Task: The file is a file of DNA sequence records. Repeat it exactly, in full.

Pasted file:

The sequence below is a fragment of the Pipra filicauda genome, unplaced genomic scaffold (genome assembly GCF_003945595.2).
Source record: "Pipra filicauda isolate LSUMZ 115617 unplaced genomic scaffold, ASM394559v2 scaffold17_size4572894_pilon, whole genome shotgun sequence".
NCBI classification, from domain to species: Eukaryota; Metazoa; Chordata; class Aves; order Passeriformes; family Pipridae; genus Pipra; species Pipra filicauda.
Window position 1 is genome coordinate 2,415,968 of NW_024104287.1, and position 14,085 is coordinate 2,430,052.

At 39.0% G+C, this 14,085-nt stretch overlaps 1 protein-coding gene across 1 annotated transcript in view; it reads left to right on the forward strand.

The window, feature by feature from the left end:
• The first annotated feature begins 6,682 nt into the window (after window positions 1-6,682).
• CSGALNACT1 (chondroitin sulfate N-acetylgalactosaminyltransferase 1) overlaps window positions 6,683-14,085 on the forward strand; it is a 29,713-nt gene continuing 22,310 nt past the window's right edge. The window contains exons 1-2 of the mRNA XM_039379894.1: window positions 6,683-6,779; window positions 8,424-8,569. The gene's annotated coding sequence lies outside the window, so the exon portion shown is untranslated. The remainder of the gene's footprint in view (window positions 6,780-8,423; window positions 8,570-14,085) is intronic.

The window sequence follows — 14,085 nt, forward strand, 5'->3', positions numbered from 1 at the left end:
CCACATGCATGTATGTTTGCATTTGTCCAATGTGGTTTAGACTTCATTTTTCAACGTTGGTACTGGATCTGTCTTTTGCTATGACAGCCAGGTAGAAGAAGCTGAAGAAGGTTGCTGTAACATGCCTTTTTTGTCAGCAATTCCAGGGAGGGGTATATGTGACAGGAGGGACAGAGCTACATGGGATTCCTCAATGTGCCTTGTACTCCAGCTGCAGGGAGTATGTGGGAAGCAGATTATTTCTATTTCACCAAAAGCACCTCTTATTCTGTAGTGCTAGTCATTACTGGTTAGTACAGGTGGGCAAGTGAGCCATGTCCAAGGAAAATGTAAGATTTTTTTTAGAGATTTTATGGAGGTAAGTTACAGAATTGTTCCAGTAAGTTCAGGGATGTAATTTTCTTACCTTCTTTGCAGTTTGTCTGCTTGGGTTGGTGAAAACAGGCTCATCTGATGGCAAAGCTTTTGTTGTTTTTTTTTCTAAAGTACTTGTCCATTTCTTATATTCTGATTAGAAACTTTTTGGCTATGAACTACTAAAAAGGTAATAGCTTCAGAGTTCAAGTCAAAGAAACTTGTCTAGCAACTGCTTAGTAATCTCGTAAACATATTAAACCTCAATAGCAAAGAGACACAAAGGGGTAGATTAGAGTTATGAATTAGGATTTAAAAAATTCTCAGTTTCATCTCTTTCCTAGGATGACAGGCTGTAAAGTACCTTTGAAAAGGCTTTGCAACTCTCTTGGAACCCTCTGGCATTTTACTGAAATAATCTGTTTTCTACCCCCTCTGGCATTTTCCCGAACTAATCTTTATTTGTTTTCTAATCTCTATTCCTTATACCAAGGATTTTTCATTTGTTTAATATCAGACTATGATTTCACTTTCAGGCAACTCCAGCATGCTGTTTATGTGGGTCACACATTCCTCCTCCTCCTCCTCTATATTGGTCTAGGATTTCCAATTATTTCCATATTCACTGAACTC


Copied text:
The sequence below is a fragment of the Pipra filicauda genome, unplaced genomic scaffold (genome assembly GCF_003945595.2).
Source record: "Pipra filicauda isolate LSUMZ 115617 unplaced genomic scaffold, ASM394559v2 scaffold17_size4572894_pilon, whole genome shotgun sequence".
NCBI classification, from domain to species: Eukaryota; Metazoa; Chordata; class Aves; order Passeriformes; family Pipridae; genus Pipra; species Pipra filicauda.
Window position 1 is genome coordinate 2,415,968 of NW_024104287.1, and position 14,085 is coordinate 2,430,052.

At 39.0% G+C, this 14,085-nt stretch overlaps 1 protein-coding gene across 1 annotated transcript in view; it reads left to right on the forward strand.

The window, feature by feature from the left end:
• The first annotated feature begins 6,682 nt into the window (after window positions 1-6,682).
• CSGALNACT1 (chondroitin sulfate N-acetylgalactosaminyltransferase 1) overlaps window positions 6,683-14,085 on the forward strand; it is a 29,713-nt gene continuing 22,310 nt past the window's right edge. The window contains exons 1-2 of the mRNA XM_039379894.1: window positions 6,683-6,779; window positions 8,424-8,569. The gene's annotated coding sequence lies outside the window, so the exon portion shown is untranslated. The remainder of the gene's footprint in view (window positions 6,780-8,423; window positions 8,570-14,085) is intronic.

The window sequence follows — 14,085 nt, forward strand, 5'->3', positions numbered from 1 at the left end:
CCACATGCATGTATGTTTGCATTTGTCCAATGTGGTTTAGACTTCATTTTTCAACGTTGGTACTGGATCTGTCTTTTGCTATGACAGCCAGGTAGAAGAAGCTGAAGAAGGTTGCTGTAACATGCCTTTTTTGTCAGCAATTCCAGGGAGGGGTATATGTGACAGGAGGGACAGAGCTACATGGGATTCCTCAATGTGCCTTGTACTCCAGCTGCAGGGAGTATGTGGGAAGCAGATTATTTCTATTTCACCAAAAGCACCTCTTATTCTGTAGTGCTAGTCATTACTGGTTAGTACAGGTGGGCAAGTGAGCCATGTCCAAGGAAAATGTAAGATTTTTTTTAGAGATTTTATGGAGGTAAGTTACAGAATTGTTCCAGTAAGTTCAGGGATGTAATTTTCTTACCTTCTTTGCAGTTTGTCTGCTTGGGTTGGTGAAAACAGGCTCATCTGATGGCAAAGCTTTTGTTGTTTTTTTTTCTAAAGTACTTGTCCATTTCTTATATTCTGATTAGAAACTTTTTGGCTATGAACTACTAAAAAGGTAATAGCTTCAGAGTTCAAGTCAAAGAAACTTGTCTAGCAACTGCTTAGTAATCTCGTAAACATATTAAACCTCAATAGCAAAGAGACACAAAGGGGTAGATTAGAGTTATGAATTAGGATTTAAAAAATTCTCAGTTTCATCTCTTTCCTAGGATGACAGGCTGTAAAGTACCTTTGAAAAGGCTTTGCAACTCTCTTGGAACCCTCTGGCATTTTACTGAAATAATCTGTTTTCTACCCCCTCTGGCATTTTCCCGAACTAATCTTTATTTGTTTTCTAATCTCTATTCCTTATACCAAGGATTTTTCATTTGTTTAATATCAGACTATGATTTCACTTTCAGGCAACTCCAGCATGCTGTTTATGTGGGTCACACATTCCTCCTCCTCCTCCTCTATATTGGTCTAGGATTTCCAATTATTTCCATATTCACTGAACTC